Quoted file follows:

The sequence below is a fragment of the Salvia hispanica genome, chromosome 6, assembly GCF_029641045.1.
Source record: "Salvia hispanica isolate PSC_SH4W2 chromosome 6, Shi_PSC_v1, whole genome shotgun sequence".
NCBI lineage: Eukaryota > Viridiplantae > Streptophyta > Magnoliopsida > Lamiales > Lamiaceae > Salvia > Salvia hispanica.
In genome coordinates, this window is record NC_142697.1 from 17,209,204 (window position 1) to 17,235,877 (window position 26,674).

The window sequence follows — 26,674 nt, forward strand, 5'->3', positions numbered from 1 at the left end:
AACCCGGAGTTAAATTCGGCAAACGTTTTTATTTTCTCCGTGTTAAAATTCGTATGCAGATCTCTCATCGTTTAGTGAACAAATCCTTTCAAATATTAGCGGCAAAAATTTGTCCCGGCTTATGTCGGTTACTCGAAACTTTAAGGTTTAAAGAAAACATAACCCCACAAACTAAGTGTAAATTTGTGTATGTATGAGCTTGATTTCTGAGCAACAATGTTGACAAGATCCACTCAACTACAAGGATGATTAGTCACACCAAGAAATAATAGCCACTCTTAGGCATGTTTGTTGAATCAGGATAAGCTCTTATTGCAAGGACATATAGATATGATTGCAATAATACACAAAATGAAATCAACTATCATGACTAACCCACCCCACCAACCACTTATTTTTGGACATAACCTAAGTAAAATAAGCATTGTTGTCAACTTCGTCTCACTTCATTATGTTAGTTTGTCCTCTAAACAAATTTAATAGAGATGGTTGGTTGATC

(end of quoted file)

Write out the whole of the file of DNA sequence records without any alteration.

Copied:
The sequence below is a fragment of the Salvia hispanica genome, chromosome 6, assembly GCF_029641045.1.
Source record: "Salvia hispanica isolate PSC_SH4W2 chromosome 6, Shi_PSC_v1, whole genome shotgun sequence".
NCBI lineage: Eukaryota > Viridiplantae > Streptophyta > Magnoliopsida > Lamiales > Lamiaceae > Salvia > Salvia hispanica.
In genome coordinates, this window is record NC_142697.1 from 17,209,204 (window position 1) to 17,235,877 (window position 26,674).

The window sequence follows — 26,674 nt, forward strand, 5'->3', positions numbered from 1 at the left end:
AACCCGGAGTTAAATTCGGCAAACGTTTTTATTTTCTCCGTGTTAAAATTCGTATGCAGATCTCTCATCGTTTAGTGAACAAATCCTTTCAAATATTAGCGGCAAAAATTTGTCCCGGCTTATGTCGGTTACTCGAAACTTTAAGGTTTAAAGAAAACATAACCCCACAAACTAAGTGTAAATTTGTGTATGTATGAGCTTGATTTCTGAGCAACAATGTTGACAAGATCCACTCAACTACAAGGATGATTAGTCACACCAAGAAATAATAGCCACTCTTAGGCATGTTTGTTGAATCAGGATAAGCTCTTATTGCAAGGACATATAGATATGATTGCAATAATACACAAAATGAAATCAACTATCATGACTAACCCACCCCACCAACCACTTATTTTTGGACATAACCTAAGTAAAATAAGCATTGTTGTCAACTTCGTCTCACTTCATTATGTTAGTTTGTCCTCTAAACAAATTTAATAGAGATGGTTGGTTGATC